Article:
Published/Last edited or updated: 15th December, 2020
Some impressive sand dunes lie six kilometres south of the river, at the southern edge of Phan Rang Thap Cham city. Unlike Mui Ne’s famed dunes, which are usually crawling with tourists, there’s a good chance you’ll be the only one struggling up these formations.
The dunes “doi cat Nam Cuong” can be approached from either the east or the west—either way, expect to get lost and for some difficult motorbiking through sandy trails. The drive is not for novice bikers, and it requires just the right amount of soft pressure on the gas and balance, especially if there’s a passenger on the back. You’ll likely also have a few points where you will get bogged and have to get off to push the bike forward while applying some gas.
If approaching the dunes from the east, head south from Phan Rang Thap Cham, crossing the An Dong bridge and following the road down the coast. You’ll pass a near endless row of fish and shrimp factories and warehouses. From the bridge, after around four kilometres, look for any sort of access lane to your right leading west, usually a nondescript sandy trail. It’s a meandering zig zag through a maze of baby shrimp farms to reach the rise in the land and dunes, which should become visible. There’s a random cafe—park your bike and walk up the sand from there.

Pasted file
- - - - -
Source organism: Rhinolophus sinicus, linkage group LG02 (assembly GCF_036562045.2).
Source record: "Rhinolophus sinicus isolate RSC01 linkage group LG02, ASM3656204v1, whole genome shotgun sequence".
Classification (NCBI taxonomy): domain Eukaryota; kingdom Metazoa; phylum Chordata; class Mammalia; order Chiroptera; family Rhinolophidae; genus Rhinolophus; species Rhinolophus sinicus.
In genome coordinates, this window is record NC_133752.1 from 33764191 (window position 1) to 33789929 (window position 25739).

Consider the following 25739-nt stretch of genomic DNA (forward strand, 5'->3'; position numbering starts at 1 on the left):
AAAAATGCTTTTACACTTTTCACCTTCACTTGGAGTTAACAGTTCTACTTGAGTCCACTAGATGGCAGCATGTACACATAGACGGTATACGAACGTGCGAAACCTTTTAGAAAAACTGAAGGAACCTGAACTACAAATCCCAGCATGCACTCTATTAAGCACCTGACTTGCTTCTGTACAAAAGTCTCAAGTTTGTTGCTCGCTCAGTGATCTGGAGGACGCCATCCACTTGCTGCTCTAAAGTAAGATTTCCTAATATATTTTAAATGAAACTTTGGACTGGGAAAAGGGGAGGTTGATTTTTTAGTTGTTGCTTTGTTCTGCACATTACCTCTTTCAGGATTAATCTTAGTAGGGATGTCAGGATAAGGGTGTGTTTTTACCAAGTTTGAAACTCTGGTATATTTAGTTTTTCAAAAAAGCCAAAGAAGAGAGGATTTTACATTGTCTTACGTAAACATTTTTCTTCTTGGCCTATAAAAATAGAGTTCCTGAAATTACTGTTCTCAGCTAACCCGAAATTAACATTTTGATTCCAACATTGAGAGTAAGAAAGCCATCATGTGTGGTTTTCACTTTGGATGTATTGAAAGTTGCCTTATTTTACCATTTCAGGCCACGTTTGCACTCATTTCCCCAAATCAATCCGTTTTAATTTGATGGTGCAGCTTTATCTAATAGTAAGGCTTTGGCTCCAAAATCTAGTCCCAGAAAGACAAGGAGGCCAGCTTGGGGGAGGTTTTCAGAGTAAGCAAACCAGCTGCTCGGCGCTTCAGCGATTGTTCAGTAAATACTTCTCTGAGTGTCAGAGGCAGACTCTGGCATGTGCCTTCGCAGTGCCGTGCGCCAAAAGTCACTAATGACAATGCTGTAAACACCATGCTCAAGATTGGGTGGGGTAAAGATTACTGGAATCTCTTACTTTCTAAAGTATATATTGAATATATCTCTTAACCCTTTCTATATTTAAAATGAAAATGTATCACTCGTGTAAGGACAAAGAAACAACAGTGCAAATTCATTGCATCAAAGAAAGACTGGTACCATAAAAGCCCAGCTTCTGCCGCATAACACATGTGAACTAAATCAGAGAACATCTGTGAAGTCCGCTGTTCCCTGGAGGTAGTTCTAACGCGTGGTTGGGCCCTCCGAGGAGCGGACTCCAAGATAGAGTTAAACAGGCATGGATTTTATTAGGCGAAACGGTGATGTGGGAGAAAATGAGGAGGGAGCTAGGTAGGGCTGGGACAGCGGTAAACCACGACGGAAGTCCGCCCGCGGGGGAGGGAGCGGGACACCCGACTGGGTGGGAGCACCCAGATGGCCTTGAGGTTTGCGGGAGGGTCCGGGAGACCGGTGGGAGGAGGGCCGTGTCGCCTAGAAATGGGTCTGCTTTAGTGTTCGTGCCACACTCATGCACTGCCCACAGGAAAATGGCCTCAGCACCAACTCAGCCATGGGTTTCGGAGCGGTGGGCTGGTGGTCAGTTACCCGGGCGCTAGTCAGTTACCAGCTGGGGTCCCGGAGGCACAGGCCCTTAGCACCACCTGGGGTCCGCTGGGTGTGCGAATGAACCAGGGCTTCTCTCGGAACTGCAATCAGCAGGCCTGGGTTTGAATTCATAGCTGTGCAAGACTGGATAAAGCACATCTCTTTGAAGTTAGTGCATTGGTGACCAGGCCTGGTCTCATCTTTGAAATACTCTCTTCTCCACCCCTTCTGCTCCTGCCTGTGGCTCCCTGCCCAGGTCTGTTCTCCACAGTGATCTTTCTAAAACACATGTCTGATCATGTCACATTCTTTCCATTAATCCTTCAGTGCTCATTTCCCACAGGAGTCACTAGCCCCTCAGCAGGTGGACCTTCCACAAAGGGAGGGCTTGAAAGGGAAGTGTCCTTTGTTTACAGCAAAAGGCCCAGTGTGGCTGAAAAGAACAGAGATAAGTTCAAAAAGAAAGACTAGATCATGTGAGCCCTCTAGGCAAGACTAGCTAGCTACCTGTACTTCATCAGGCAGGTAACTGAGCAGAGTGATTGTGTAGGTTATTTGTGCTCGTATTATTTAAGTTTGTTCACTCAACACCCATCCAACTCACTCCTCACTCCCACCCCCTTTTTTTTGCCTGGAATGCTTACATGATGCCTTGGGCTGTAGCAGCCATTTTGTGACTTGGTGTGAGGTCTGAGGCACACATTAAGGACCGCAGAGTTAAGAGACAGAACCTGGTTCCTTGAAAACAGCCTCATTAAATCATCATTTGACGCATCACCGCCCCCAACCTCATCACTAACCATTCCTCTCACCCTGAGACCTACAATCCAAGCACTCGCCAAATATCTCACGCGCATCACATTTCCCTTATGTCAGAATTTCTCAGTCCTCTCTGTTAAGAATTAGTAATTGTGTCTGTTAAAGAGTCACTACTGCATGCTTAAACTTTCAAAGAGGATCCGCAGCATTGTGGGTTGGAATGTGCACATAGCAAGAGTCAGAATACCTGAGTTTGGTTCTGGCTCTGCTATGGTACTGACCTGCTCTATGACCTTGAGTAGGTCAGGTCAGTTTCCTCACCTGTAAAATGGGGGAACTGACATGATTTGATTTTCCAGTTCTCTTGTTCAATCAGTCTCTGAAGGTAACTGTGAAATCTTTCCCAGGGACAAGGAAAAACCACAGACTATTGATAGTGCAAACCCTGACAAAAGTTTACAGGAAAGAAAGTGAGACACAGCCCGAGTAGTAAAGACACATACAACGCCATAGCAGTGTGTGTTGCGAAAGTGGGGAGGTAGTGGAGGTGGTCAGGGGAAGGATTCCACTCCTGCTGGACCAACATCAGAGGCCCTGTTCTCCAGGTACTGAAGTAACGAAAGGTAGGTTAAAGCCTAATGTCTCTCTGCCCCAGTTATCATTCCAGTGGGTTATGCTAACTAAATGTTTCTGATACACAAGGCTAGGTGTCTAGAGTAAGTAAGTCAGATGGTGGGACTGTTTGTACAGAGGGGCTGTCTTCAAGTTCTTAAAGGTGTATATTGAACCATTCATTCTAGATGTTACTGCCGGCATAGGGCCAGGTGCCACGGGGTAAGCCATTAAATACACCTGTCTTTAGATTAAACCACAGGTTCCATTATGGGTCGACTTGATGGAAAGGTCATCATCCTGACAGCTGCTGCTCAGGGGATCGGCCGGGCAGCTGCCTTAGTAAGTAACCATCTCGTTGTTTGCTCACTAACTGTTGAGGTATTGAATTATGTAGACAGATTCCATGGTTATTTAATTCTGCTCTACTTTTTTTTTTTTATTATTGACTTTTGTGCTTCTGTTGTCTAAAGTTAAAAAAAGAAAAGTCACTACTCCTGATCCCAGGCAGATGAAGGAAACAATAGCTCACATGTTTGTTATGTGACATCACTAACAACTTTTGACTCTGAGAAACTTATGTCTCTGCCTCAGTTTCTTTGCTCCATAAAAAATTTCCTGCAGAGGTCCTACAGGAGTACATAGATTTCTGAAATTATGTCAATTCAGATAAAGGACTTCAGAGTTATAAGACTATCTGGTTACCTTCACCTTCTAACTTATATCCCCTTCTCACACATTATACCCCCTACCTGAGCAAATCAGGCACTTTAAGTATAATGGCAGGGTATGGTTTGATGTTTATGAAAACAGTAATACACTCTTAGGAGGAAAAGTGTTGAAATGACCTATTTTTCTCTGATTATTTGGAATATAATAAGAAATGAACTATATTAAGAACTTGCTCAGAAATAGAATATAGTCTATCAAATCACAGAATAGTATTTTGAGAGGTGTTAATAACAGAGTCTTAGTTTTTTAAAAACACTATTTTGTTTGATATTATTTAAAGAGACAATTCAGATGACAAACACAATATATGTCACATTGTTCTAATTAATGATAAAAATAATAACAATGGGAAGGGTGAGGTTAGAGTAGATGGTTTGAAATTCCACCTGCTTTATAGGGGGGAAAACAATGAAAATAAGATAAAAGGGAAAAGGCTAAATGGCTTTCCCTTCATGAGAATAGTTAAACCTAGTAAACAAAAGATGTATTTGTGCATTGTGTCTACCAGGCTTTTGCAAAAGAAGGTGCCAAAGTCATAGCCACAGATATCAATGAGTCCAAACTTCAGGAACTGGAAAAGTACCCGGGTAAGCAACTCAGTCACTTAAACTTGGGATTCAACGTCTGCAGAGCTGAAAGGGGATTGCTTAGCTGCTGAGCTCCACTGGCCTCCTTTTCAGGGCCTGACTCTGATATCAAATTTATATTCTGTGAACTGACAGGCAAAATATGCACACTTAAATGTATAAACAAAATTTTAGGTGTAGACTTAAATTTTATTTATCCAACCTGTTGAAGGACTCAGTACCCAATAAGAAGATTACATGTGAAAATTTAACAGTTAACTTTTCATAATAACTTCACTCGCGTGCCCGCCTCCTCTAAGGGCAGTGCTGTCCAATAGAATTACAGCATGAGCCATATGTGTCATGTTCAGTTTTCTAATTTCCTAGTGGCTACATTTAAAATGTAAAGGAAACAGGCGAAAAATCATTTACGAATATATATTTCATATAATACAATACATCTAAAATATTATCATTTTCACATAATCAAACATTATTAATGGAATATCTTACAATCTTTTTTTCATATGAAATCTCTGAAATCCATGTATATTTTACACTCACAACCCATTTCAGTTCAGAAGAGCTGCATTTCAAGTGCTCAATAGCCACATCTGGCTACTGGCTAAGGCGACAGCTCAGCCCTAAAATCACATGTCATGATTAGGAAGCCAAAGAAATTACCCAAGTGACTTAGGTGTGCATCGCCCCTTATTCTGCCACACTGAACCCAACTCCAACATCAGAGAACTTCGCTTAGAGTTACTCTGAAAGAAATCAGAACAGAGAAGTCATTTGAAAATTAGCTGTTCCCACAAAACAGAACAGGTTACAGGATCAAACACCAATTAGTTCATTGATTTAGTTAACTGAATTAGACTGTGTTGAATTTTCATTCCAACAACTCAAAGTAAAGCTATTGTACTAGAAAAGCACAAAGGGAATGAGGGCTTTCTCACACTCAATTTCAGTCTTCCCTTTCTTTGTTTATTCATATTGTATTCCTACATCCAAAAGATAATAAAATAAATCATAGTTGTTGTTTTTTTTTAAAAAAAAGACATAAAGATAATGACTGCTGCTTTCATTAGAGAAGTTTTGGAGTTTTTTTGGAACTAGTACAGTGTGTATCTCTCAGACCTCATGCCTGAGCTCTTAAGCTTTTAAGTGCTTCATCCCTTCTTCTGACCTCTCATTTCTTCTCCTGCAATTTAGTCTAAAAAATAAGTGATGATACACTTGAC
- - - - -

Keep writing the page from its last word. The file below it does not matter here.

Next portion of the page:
Your other option is to go via An Hai village, northwest of the dunes. The trail is no less sandy but you will likely pass more people who can point you in the right direction. On that note, as of April 2016, where “doi cat Nam Cuong” is marked on Google Maps is incorrect. Use our map for ... Travelfish members only (Full text is around 200 words.)
Cindy Fan is a Canadian writer/photographer and author of So Many Miles, a website that chronicles the love of adventure, food and culture. After falling in love with sticky rice and Mekong sunsets, in 2011 she uprooted her life in Toronto to live la vida Laos. She’s travelled to over 40 countries and harbours a deep affection for Africa and Southeast Asia. In between jaunts around the world, she calls Laos and Vietnam home where you’ll find her traipsing through rice paddies, standing beside broken-down buses and in villages laughing with the locals.
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